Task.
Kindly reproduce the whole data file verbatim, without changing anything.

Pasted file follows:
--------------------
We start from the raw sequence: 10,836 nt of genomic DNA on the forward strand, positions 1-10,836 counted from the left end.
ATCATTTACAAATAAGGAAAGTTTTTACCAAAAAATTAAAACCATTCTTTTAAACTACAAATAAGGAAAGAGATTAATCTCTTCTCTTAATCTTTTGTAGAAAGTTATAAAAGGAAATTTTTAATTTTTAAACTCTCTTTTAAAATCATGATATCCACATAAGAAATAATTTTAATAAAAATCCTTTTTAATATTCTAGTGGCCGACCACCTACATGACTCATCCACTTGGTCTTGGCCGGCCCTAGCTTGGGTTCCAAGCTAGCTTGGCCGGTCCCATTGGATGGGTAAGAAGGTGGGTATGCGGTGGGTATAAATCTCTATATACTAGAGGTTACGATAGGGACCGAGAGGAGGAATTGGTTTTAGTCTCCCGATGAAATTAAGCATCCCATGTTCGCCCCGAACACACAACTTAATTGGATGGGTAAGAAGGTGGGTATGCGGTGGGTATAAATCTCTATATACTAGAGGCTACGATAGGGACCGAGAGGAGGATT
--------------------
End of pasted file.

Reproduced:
We start from the raw sequence: 10,836 nt of genomic DNA on the forward strand, positions 1-10,836 counted from the left end.
ATCATTTACAAATAAGGAAAGTTTTTACCAAAAAATTAAAACCATTCTTTTAAACTACAAATAAGGAAAGAGATTAATCTCTTCTCTTAATCTTTTGTAGAAAGTTATAAAAGGAAATTTTTAATTTTTAAACTCTCTTTTAAAATCATGATATCCACATAAGAAATAATTTTAATAAAAATCCTTTTTAATATTCTAGTGGCCGACCACCTACATGACTCATCCACTTGGTCTTGGCCGGCCCTAGCTTGGGTTCCAAGCTAGCTTGGCCGGTCCCATTGGATGGGTAAGAAGGTGGGTATGCGGTGGGTATAAATCTCTATATACTAGAGGTTACGATAGGGACCGAGAGGAGGAATTGGTTTTAGTCTCCCGATGAAATTAAGCATCCCATGTTCGCCCCGAACACACAACTTAATTGGATGGGTAAGAAGGTGGGTATGCGGTGGGTATAAATCTCTATATACTAGAGGCTACGATAGGGACCGAGAGGAGGATT